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When picking out a new running shoe there are many small details to consider. The process begins with finding the right category of shoe to support your biomechanics and then finding the right size of shoe for the length and width of your foot. Beyond this there are specific factors that differ from one model to another which will affect the feel of the shoe when you are running. The materials used in the sole and in the upper of the shoe, the “drop” of the shoe, and the specific purpose that the shoe was made for will all influence your running experience with a particular model.
The Upper of the Shoe
The “upper” is the top part of the shoe which wraps your foot and holds it to the sole. Most running shoes utilize some variety of breathable mesh for the upper to keep feet cool and allow any moisture to escape. There is some variability in the upper of different shoes, however.
Some shoes come with a weatherproofed version that incorporates waterproof material such as Goretex to keep your feet dry and warm. These materials take away much of the breathability of the shoe, but if you are running in wet or cold environments (such as snow or mud) your feet will remain warm and dry.
Historically the upper of running shoes has been made of multiple pieces of mesh stitched together with overlays of a sturdy material to provide structure. Now many shoes are reducing the stitching as much as possible to diminish rubbing on the feet. It is now common to see seems “welded” together rather than stitched. Instead of sturdy material being used in overlays we are even starting to see the structure of the upper being added with a material that is 3D printed onto the shoe. This is lighter weight than the old materials, and it further reduces instances of rubbing.
The tradeoff with the welding or 3D printing techniques can often be the width of the shoe. Uppers with a more traditional stitched upper tend to have more give and can accommodate a wider foot. A runner with a wide foot who might have been able to get into a regular width shoe in the past (known as “B width” for women and “D width” for men) might have to go up to a wider size. The next width up (called “D width” for women and “2E width” for men) will usually be a shoe built on the same platform as the regular width but with an upper that fits more loosely. The next width up beyond that is usually made with a wider platform to the shoe. Not all shoes are made in all widths, so the selection of shoes may become limited as your look for wider models.
The Sole of the Shoe
There are three distinct parts to the sole of a shoe: the outsole, the midsole, and the insole. The outsole is the part of the shoe that touches the ground. It is usually made of rubber that is a few millimeters thick. The midsole is the majority of what you see when looking at the sole of a shoe. It is usually foam made out of a material called EVA. The insole, sometimes referred to as a sock liner, is the removable insert that sits inside of the shoe. It adds a small amount of cushion and shape to the shoe and allows you to switch it out for an insole of your own.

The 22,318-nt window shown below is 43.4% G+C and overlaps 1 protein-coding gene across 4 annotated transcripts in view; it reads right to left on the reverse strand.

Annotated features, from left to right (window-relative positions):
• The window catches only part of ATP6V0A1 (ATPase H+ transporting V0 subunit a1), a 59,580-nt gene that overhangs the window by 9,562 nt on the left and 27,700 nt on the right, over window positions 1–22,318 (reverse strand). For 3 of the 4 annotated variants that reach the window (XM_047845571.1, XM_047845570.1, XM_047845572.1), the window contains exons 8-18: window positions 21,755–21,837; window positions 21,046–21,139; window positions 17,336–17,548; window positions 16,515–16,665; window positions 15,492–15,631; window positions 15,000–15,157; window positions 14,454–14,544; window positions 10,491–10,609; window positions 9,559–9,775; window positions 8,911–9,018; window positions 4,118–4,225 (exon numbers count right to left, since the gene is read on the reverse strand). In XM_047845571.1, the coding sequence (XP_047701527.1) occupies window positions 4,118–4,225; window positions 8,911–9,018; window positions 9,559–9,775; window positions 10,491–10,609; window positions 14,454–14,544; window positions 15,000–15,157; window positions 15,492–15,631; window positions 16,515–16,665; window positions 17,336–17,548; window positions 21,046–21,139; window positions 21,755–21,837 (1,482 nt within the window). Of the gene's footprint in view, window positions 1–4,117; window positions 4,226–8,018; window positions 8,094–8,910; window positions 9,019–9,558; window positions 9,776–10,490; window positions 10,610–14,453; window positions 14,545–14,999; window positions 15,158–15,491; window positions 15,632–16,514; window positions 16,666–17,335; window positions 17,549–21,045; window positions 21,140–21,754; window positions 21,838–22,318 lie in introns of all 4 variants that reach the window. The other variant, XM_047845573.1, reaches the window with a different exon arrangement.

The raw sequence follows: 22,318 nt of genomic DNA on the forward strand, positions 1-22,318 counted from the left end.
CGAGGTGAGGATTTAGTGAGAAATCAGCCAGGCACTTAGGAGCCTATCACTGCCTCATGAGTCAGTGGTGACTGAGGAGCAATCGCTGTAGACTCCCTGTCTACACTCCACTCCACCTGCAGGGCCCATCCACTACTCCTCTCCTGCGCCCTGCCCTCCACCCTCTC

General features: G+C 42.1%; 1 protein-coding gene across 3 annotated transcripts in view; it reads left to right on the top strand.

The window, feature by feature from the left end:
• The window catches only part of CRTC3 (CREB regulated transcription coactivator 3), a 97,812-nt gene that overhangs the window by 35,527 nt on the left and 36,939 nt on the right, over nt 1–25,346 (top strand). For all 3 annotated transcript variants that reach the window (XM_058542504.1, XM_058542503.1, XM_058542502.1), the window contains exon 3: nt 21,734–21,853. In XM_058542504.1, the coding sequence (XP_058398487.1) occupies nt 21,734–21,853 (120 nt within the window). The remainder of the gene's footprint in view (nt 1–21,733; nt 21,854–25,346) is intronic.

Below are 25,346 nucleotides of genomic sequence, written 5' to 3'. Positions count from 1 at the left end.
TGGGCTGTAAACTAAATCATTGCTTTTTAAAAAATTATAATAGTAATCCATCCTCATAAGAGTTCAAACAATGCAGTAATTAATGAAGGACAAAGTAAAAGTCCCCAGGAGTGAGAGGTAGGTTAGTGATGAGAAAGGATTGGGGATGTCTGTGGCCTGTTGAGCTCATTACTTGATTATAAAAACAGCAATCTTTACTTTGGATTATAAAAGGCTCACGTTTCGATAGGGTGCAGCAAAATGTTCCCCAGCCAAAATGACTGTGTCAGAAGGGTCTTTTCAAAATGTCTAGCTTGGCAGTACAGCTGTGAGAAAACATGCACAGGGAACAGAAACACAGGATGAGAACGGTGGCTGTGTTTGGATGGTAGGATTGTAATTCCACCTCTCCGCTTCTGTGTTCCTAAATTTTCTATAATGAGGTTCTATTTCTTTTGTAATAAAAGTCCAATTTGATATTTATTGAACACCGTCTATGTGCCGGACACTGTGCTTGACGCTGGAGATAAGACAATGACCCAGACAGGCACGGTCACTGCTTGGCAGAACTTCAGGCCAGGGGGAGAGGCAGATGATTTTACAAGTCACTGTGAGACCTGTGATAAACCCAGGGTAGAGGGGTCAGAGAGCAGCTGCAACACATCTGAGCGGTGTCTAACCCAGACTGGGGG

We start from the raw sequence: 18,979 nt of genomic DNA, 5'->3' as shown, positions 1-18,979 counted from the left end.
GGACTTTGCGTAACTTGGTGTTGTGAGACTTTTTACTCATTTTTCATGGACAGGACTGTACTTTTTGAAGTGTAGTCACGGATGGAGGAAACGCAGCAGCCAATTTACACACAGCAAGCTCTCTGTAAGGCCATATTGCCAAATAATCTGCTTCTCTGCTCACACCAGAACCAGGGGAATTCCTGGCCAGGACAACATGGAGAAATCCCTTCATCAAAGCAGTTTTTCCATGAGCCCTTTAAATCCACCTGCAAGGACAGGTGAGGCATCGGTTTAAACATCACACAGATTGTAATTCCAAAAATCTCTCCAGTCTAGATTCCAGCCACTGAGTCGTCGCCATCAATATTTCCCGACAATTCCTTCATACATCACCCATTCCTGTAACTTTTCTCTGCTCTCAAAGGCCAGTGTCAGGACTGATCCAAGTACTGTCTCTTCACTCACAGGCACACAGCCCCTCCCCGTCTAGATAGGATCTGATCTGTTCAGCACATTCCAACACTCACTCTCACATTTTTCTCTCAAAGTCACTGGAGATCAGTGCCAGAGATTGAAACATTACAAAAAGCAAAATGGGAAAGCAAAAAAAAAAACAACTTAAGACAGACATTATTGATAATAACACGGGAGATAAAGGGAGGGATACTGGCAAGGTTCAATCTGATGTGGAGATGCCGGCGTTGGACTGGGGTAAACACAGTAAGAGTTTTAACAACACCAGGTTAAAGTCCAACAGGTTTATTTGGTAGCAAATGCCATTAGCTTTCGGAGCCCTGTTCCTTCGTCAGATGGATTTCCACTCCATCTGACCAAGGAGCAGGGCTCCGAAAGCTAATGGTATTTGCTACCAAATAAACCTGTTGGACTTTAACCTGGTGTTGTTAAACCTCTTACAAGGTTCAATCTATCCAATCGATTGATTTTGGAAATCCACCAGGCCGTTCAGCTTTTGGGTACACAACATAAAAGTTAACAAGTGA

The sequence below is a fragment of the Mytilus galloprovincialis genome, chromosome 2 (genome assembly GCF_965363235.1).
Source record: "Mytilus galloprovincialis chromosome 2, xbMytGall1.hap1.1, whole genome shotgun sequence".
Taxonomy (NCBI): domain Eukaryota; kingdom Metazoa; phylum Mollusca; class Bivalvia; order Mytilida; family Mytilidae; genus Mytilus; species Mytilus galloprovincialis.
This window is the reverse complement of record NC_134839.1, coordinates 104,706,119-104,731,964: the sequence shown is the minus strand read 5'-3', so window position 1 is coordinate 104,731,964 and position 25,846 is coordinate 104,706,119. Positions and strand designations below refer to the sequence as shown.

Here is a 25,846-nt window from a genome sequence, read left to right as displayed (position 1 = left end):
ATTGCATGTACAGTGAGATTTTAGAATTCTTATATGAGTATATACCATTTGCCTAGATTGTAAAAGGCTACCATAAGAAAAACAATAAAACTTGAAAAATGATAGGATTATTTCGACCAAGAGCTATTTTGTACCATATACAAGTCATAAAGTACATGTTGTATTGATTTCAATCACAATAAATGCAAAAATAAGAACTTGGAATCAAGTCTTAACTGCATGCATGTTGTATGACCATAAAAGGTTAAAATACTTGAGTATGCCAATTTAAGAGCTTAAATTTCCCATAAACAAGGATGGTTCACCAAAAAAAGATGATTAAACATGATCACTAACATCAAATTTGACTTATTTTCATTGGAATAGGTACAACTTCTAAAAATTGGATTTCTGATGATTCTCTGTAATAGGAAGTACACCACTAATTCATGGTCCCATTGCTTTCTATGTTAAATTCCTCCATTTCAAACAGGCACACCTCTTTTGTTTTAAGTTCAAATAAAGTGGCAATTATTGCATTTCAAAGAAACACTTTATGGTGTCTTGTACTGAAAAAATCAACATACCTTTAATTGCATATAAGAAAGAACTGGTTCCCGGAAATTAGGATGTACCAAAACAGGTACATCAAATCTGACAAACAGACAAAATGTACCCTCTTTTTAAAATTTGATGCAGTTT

The midsole is the part of the shoe that varies most from one running shoe model to another. While most companies use EVA as the foam that comprises the base of the midsole, there is usually another cushioning component inlaid in the EVA beneath the heel and forefoot to give the shoe a softer feel. For example, Nike uses air bladders in many of their running and Saucony inserts a grid of soft foam under the foot. Asics and Brooks both place a gel-like pad in the midsole for a soft and durable ride, and Mizuno places a wave-shaped plastic plate under the heel of their shoes because the wave is nature’s way of dissipating energy.
Recently there have been innovations that have changed the common definition of the midsole. Brooks now makes some models with foam that blends the EVA and their gel, called “DNA,” together into one substance for a smoother ride. Adidas has even come up with a completely new midsole material, made of small capsules of material called TPU, for more energy return and durability.
The midsole makes a dramatic difference in the feel of the shoe, but each person is going to have a different definition of the “best” midsole. The degree of softness, and the weight, will vary by midsole composition, but the ideal depends on your personal preference and the intended use of the shoe. Running a faster time in a race might require a lighter shoe and one that has a firmer sole for high energy return so that is does not absorb too much energy, for example. Longer distances might require more cushion to take away some of the beating for the legs, even if it means carrying a little more weight in the shoe.